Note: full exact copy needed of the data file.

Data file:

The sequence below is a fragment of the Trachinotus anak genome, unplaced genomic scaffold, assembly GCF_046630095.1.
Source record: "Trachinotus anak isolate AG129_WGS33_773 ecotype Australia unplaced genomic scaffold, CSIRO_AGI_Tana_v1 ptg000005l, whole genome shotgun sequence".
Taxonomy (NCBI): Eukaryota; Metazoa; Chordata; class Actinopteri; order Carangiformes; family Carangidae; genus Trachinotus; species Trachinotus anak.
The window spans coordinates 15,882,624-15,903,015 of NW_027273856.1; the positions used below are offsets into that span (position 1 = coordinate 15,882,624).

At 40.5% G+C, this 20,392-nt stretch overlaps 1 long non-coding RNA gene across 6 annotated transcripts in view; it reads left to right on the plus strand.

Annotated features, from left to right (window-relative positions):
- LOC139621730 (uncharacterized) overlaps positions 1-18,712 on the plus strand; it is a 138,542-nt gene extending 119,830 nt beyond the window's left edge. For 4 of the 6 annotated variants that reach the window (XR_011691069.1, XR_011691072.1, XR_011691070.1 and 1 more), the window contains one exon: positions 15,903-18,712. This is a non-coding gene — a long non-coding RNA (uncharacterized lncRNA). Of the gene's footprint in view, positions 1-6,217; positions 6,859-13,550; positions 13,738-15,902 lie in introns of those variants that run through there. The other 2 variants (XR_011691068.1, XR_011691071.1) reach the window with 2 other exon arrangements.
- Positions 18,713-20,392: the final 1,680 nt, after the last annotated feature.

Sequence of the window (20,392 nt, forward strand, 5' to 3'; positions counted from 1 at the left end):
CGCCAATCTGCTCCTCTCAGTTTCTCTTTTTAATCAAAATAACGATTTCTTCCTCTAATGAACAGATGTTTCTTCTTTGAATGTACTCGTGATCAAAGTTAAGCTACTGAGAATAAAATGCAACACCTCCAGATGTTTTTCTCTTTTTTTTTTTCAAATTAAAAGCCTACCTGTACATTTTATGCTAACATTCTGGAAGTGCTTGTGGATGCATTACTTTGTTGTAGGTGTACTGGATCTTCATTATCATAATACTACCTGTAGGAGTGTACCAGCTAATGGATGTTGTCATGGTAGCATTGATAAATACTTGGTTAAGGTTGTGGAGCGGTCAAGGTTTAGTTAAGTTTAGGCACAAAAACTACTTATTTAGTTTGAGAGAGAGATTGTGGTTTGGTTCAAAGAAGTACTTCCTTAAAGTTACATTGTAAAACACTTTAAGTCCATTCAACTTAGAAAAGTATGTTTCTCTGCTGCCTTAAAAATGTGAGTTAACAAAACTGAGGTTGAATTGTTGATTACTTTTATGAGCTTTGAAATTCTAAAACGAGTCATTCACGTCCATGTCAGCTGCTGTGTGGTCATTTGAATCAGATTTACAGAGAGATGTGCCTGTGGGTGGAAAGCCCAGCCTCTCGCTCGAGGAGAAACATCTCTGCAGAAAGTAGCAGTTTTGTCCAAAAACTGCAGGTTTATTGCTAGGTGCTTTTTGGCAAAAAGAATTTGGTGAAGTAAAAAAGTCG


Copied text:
The sequence below is a fragment of the Trachinotus anak genome, unplaced genomic scaffold, assembly GCF_046630095.1.
Source record: "Trachinotus anak isolate AG129_WGS33_773 ecotype Australia unplaced genomic scaffold, CSIRO_AGI_Tana_v1 ptg000005l, whole genome shotgun sequence".
Taxonomy (NCBI): Eukaryota; Metazoa; Chordata; class Actinopteri; order Carangiformes; family Carangidae; genus Trachinotus; species Trachinotus anak.
The window spans coordinates 15,882,624-15,903,015 of NW_027273856.1; the positions used below are offsets into that span (position 1 = coordinate 15,882,624).

At 40.5% G+C, this 20,392-nt stretch overlaps 1 long non-coding RNA gene across 6 annotated transcripts in view; it reads left to right on the plus strand.

Annotated features, from left to right (window-relative positions):
- LOC139621730 (uncharacterized) overlaps positions 1-18,712 on the plus strand; it is a 138,542-nt gene extending 119,830 nt beyond the window's left edge. For 4 of the 6 annotated variants that reach the window (XR_011691069.1, XR_011691072.1, XR_011691070.1 and 1 more), the window contains one exon: positions 15,903-18,712. This is a non-coding gene — a long non-coding RNA (uncharacterized lncRNA). Of the gene's footprint in view, positions 1-6,217; positions 6,859-13,550; positions 13,738-15,902 lie in introns of those variants that run through there. The other 2 variants (XR_011691068.1, XR_011691071.1) reach the window with 2 other exon arrangements.
- Positions 18,713-20,392: the final 1,680 nt, after the last annotated feature.

Sequence of the window (20,392 nt, forward strand, 5' to 3'; positions counted from 1 at the left end):
CGCCAATCTGCTCCTCTCAGTTTCTCTTTTTAATCAAAATAACGATTTCTTCCTCTAATGAACAGATGTTTCTTCTTTGAATGTACTCGTGATCAAAGTTAAGCTACTGAGAATAAAATGCAACACCTCCAGATGTTTTTCTCTTTTTTTTTTTCAAATTAAAAGCCTACCTGTACATTTTATGCTAACATTCTGGAAGTGCTTGTGGATGCATTACTTTGTTGTAGGTGTACTGGATCTTCATTATCATAATACTACCTGTAGGAGTGTACCAGCTAATGGATGTTGTCATGGTAGCATTGATAAATACTTGGTTAAGGTTGTGGAGCGGTCAAGGTTTAGTTAAGTTTAGGCACAAAAACTACTTATTTAGTTTGAGAGAGAGATTGTGGTTTGGTTCAAAGAAGTACTTCCTTAAAGTTACATTGTAAAACACTTTAAGTCCATTCAACTTAGAAAAGTATGTTTCTCTGCTGCCTTAAAAATGTGAGTTAACAAAACTGAGGTTGAATTGTTGATTACTTTTATGAGCTTTGAAATTCTAAAACGAGTCATTCACGTCCATGTCAGCTGCTGTGTGGTCATTTGAATCAGATTTACAGAGAGATGTGCCTGTGGGTGGAAAGCCCAGCCTCTCGCTCGAGGAGAAACATCTCTGCAGAAAGTAGCAGTTTTGTCCAAAAACTGCAGGTTTATTGCTAGGTGCTTTTTGGCAAAAAGAATTTGGTGAAGTAAAAAAGTCG